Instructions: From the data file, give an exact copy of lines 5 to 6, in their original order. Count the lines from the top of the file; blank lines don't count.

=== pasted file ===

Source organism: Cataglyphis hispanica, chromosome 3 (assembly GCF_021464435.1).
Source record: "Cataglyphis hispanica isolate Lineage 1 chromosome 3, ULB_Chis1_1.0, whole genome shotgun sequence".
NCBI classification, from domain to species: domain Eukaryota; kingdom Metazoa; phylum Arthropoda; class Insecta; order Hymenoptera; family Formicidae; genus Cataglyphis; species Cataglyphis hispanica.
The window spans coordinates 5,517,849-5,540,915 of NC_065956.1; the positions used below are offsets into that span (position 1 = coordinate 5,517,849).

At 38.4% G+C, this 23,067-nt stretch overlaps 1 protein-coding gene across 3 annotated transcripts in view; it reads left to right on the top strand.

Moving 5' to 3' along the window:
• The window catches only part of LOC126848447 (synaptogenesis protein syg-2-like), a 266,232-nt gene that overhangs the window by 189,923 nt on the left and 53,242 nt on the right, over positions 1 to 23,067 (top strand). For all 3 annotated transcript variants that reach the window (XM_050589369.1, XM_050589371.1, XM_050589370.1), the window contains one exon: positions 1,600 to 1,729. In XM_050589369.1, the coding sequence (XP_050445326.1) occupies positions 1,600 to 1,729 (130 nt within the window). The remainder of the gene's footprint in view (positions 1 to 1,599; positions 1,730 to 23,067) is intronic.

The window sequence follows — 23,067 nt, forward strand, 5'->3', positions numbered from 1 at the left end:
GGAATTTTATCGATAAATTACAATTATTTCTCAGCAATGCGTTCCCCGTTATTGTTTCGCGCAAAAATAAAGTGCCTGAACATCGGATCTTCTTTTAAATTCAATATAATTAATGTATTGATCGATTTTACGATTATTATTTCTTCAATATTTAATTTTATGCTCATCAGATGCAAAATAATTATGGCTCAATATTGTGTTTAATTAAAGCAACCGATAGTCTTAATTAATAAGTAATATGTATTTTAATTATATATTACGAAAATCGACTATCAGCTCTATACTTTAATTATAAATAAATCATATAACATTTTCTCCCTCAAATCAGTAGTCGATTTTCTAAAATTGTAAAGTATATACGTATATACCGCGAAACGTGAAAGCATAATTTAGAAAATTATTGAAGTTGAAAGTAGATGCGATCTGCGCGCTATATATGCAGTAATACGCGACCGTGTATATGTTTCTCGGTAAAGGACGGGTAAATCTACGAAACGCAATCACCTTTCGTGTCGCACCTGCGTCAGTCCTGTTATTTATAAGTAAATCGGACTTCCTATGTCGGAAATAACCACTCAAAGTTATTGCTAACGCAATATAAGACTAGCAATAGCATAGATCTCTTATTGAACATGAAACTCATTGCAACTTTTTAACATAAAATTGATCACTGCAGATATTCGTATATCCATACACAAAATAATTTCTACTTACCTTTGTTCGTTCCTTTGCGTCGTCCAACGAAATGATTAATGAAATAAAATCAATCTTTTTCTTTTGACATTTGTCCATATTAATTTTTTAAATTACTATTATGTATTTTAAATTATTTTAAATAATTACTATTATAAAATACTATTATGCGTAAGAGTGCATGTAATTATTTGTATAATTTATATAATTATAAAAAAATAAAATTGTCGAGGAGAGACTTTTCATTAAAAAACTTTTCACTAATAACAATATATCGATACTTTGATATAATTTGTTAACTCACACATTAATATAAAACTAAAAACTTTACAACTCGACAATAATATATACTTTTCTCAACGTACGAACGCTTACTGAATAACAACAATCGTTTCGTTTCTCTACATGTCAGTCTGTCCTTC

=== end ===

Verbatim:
At 38.4% G+C, this 23,067-nt stretch overlaps 1 protein-coding gene across 3 annotated transcripts in view; it reads left to right on the top strand.

Moving 5' to 3' along the window: